The part along the side of the road had beamed ceilings and attics, it also had a cellar (I slept in this, during the early part of the war). The front and somewhat newer part which had a gable end to the road was of only two storeys with no beams. On the roadside gable end was a plaque, an insurance mark, which was the cause of much interest and is now, I believe, in the Museum in Ilkeston.  As mentioned earlier, Sam Wilkinson was the owner of Poplar Farm. His association with it began with his father, Walter, who was a Pork Butcher at the corner of Nottingham Road and Park Road, in Ilkeston. On Walter’s death in 1919, all his property was put up for sale, of which I still have the Catalogue.  Sam more or less ran the farm for his father but his main role was to breed, rear and fatten pigs for the shop. Then the opportunity arose to buy the farm which included Bunkers Hill Cottages. In the Catalogue, the then tenants were listed as W. Parkin and F. Parkin, who had lived-in at the farm during their youth and on marriage had set up home in the cottages. William lived at the cottages until his death, his family and Frank (who often reminisced about early Kirk Hallam) remained there until demolition.  From a simple ledger (in my possession) kept by Sam, it was obvious that, as money become available, he set out to renovate and add to the existing buildings. Most of the loose boxes and yards were made dual purpose for cattle or pigs, and when the pigs were in the larger ones, they were often self-fed from hoppers, quite an innovation at that time. There was a row of specialist pig sties with a paddock (near Hemlock Lane) and backing on to these were dual purpose sheds for pigs and other stock but unfortunately, due to the war, these were not completely finished.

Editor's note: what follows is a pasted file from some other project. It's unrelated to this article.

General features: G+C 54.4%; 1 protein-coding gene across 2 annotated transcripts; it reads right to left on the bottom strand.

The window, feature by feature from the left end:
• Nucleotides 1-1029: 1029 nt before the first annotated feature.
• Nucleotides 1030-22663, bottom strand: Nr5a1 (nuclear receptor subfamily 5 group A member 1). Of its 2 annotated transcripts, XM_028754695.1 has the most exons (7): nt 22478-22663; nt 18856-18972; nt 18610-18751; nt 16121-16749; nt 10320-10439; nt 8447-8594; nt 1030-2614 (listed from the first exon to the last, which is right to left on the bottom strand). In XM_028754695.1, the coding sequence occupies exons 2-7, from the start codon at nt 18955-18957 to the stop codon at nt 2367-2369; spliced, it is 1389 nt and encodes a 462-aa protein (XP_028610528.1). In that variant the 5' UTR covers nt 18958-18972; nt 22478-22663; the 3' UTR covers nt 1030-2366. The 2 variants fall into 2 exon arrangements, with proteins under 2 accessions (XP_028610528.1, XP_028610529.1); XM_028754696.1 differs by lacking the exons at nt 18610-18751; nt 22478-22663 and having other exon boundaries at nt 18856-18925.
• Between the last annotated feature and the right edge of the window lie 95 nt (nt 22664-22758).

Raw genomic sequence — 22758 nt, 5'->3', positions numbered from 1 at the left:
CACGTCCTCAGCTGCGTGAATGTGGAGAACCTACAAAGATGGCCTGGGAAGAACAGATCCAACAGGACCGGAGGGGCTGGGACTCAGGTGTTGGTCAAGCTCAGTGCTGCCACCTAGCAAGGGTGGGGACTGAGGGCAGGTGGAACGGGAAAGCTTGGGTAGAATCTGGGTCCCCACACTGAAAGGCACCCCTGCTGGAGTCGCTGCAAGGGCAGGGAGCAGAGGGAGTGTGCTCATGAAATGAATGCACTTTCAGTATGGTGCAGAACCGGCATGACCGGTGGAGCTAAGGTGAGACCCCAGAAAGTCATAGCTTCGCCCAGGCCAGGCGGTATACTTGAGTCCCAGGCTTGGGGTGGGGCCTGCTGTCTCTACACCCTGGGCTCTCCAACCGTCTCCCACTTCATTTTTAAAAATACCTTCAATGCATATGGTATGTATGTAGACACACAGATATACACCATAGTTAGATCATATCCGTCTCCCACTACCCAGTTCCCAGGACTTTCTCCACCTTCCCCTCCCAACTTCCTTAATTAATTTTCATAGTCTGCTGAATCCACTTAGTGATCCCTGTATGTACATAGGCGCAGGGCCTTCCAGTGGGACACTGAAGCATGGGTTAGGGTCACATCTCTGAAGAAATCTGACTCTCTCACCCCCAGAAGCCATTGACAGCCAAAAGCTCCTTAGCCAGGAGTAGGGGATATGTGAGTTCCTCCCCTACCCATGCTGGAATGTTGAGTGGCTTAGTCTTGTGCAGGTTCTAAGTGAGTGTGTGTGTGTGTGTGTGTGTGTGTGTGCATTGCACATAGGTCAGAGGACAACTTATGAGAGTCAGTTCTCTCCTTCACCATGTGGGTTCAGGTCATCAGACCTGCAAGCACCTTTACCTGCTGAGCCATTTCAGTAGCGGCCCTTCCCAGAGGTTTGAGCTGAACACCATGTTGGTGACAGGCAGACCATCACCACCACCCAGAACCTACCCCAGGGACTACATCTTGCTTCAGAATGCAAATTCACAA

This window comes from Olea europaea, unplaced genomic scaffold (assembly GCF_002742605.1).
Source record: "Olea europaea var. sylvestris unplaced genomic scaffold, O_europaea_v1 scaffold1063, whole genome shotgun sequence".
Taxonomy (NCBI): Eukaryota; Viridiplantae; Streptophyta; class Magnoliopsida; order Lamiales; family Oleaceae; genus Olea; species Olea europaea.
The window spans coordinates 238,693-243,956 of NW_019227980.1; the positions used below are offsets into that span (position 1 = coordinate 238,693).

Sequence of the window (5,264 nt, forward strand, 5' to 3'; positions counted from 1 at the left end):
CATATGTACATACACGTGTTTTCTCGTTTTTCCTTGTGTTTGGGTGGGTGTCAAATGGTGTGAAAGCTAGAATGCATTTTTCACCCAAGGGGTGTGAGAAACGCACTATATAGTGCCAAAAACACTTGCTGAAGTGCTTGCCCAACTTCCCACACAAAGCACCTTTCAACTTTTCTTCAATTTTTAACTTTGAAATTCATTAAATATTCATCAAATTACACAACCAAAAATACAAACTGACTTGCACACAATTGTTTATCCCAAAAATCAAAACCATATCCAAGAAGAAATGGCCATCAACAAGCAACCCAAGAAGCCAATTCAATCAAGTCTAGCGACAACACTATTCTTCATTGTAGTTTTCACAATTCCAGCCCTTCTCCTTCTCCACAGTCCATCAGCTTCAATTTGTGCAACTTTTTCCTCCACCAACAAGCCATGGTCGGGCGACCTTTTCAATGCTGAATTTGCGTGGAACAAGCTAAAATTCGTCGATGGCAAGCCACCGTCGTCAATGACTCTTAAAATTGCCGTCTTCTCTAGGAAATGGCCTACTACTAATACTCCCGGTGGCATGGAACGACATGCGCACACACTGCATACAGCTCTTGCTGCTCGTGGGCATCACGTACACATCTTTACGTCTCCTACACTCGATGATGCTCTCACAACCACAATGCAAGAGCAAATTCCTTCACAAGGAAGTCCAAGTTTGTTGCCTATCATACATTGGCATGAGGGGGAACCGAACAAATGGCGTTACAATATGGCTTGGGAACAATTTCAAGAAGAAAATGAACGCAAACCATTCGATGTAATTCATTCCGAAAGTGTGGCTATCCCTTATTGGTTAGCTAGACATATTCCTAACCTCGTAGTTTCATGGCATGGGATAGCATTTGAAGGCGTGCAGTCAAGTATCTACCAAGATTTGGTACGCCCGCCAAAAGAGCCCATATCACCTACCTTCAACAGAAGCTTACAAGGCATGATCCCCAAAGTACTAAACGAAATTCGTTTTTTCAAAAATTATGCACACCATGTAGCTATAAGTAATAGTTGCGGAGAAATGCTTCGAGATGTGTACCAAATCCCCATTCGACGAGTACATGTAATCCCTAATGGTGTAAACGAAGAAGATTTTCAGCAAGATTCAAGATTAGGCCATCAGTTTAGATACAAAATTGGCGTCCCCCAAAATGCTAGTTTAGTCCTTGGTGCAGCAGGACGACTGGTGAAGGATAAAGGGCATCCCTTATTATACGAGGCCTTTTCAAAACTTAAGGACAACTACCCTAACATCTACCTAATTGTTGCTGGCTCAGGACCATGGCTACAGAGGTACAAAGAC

Most of the ingredients for the pig-meal were bought in and mixed to Sam’s own recipe, and he also purchased boars from notable herds to improve the breeding, these boars were also to stand at stud for other farmers.   Obviously, with the loss of the home shop trade, other outlets were sought and from his repute many finished pigs went direct to a wholesale butcher in Nottingham. Also in the ledger there are recorded Church Commissioners ‘Tithe’ payments which were paid by all the farms.  A tractor was purchased for £200, although, as in many cases at the time, most male farm staff could drive horses and not tractors, and I would imagine it only did the heavier work, such as ploughing, as photographs show horses with the binder cutting the corn. I suspect that the main reason for its purchase was for driving the barn machinery, as the main shaft protruded through the wall with a pulley for a belt to the tractor (no electricity). The tractor and plough were sold to Winrow Cliff of Dale Abbey, during the early part of the war, who did contract work for farmers in the neighbourhood.  Horses still did a lot of the work. A cost is recorded in the ledger of two mares going to the stallion. A wagoner with a horse and cart was contracted out to the Council, as were others from around the district for the road sweeping gangs.